The tremors were even felt as far away as Las Vegas. An NBA game was paused as announcers noted they could feel the ground swaying beneath their feet.

Steve Colerick lives in California City, 50 miles south of Ridgecrest, and he said the quake felt four times stronger than the one yesterday. He said waves sloshed out of his pool for several minutes.

Reporters and producers with KPCC and LAist also sent in personal reports.

Jacob Margolis, host of KPCC podcast "The Big One," said he was lying in bed when all the sudden everything around him started clanging around, and his baby woke up crying.

"The shaking seemed to last for a fairly long time in the San Fernando Valley, and we knew right away that it was a lot bigger than the one that came before on Thursday," Margolis said. "Clearly 6.4 on Thursday was the foreshock. This, so far, was the real one."

Senior news producer Rebecca Nieto said she was at the corner of Colorado and Central in Glendale, right next to the Americana, when her car started shaking side to side.

"I can't overstate how violent it felt, and I thought someone was pushing my car until I saw the van in front of me was moving in the same fashion. And then a woman who was next to me in the next lane over was screaming, 'Earthquake!'" she said.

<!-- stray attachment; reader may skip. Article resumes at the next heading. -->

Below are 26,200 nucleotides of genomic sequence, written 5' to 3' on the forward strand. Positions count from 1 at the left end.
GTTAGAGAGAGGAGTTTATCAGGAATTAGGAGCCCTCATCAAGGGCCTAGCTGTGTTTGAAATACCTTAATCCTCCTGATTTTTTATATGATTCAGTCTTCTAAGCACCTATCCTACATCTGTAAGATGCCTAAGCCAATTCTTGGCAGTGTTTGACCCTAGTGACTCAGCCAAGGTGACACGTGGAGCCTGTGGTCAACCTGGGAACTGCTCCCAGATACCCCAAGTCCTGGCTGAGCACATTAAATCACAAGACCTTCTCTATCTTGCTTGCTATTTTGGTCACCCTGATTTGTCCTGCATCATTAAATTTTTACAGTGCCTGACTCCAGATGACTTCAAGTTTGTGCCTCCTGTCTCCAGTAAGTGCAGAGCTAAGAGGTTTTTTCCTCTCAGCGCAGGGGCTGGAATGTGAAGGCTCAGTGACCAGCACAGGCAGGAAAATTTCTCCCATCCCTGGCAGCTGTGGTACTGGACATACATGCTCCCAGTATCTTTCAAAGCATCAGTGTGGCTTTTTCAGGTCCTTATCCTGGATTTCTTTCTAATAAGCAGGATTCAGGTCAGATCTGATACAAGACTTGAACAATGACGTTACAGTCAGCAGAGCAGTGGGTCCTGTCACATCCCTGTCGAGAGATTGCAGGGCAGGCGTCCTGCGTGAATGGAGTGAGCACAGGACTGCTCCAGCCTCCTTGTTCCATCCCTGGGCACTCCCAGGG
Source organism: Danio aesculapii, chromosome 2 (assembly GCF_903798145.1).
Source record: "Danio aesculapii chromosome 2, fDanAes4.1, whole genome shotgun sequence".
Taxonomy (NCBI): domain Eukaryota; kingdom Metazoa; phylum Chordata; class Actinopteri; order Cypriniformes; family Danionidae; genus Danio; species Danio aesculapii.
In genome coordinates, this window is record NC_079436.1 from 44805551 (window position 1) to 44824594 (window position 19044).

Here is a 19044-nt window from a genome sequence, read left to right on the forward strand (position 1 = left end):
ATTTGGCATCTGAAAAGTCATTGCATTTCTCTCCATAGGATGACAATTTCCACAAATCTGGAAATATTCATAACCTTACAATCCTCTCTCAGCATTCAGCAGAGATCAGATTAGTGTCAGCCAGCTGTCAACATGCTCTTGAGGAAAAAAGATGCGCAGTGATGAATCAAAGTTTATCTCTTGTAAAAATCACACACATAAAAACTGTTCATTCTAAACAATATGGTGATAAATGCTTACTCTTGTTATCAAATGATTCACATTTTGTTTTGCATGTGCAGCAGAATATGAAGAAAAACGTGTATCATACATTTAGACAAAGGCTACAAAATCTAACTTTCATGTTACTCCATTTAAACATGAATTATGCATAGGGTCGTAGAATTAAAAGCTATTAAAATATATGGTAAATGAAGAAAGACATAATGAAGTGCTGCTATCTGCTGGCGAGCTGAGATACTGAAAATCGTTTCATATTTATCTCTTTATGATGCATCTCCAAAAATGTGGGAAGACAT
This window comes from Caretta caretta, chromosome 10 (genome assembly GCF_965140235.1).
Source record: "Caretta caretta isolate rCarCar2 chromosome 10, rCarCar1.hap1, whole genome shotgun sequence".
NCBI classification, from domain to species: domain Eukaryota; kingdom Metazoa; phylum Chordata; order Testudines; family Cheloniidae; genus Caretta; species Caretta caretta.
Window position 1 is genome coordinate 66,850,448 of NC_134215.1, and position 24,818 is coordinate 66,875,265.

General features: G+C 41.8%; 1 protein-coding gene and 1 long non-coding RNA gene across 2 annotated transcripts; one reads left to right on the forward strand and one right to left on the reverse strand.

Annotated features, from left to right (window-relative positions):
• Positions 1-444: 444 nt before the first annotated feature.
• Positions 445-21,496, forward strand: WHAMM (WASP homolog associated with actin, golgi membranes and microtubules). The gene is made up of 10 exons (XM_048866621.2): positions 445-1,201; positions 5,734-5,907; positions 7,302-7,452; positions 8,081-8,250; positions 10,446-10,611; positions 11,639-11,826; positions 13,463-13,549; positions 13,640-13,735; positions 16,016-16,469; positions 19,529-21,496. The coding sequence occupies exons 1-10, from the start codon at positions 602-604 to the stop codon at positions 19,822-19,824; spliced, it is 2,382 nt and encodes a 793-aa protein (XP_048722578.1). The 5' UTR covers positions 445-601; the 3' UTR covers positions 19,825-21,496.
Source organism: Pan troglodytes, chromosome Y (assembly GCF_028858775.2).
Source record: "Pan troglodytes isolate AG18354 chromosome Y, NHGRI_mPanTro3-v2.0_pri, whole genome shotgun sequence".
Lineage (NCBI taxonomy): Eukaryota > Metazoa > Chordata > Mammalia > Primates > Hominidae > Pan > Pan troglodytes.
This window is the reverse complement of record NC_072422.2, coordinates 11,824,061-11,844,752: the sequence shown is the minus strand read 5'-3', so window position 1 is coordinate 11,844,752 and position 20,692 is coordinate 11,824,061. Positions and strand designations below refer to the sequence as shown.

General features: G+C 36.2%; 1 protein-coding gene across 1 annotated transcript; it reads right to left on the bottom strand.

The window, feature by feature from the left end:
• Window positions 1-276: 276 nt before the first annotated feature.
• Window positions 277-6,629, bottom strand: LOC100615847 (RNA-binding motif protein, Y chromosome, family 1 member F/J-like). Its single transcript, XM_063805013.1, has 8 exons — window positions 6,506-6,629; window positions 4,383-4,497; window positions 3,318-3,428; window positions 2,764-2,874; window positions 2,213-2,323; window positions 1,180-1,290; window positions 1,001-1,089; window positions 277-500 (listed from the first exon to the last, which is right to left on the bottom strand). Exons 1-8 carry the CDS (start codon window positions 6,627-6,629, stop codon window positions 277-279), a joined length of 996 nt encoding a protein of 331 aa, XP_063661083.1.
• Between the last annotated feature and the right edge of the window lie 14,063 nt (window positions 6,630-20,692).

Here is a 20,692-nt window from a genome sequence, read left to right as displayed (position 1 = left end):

Nieto said she saw no signs of damage as she drove home to Burbank, though her neighbor said it was felt very strongly there.

News producer Lita Martinez was just about to get on a dive boat at Ventura Harbor when she felt it start to rock back and forth. She thought nothing of it at first, but then the boat captain said something didn't feel right.

"And we looked out toward the horizon, and every other boat in the harbor was just rocking back and forth the same. The seagulls were going crazy," Martinez said. "So we felt it pretty good out here."

DID ANYONE GET AN ALERT?

L.A. residents once again did not receive a ShakeAlertLA warning before tonight's earthquake. Although the app is supposed to send a warning just before a major earthquake, yesterday's magnitude 6.4 temblor didn't trigger any notifications from the app — and many residents were left wondering why.

Officials said it's because the shaking wasn't strong enough. The app only warns users when the shaking that's likely to be felt within L.A. County is higher than a magnitude 5.0. After yesterday's earthquake, officials announced they would lower that threshold to 4.5, but the app won't be updated until the end of the month.

Officials said early-warnings systems did work for residents closer to the epicenter.

GET READY FOR THE BIG ONE

For Earthquakes, Forget The 'Go-Bag.' Here's How To Prepare

How To Not Get Life-Threatening Diarrhea After A Major Earthquake

The Big One Is Coming To Southern California. This Is Your Survival Guide

Note: This story is no longer being updated, but we will have live coverage tomorrow online and on the air at KPCC 89.3 FM.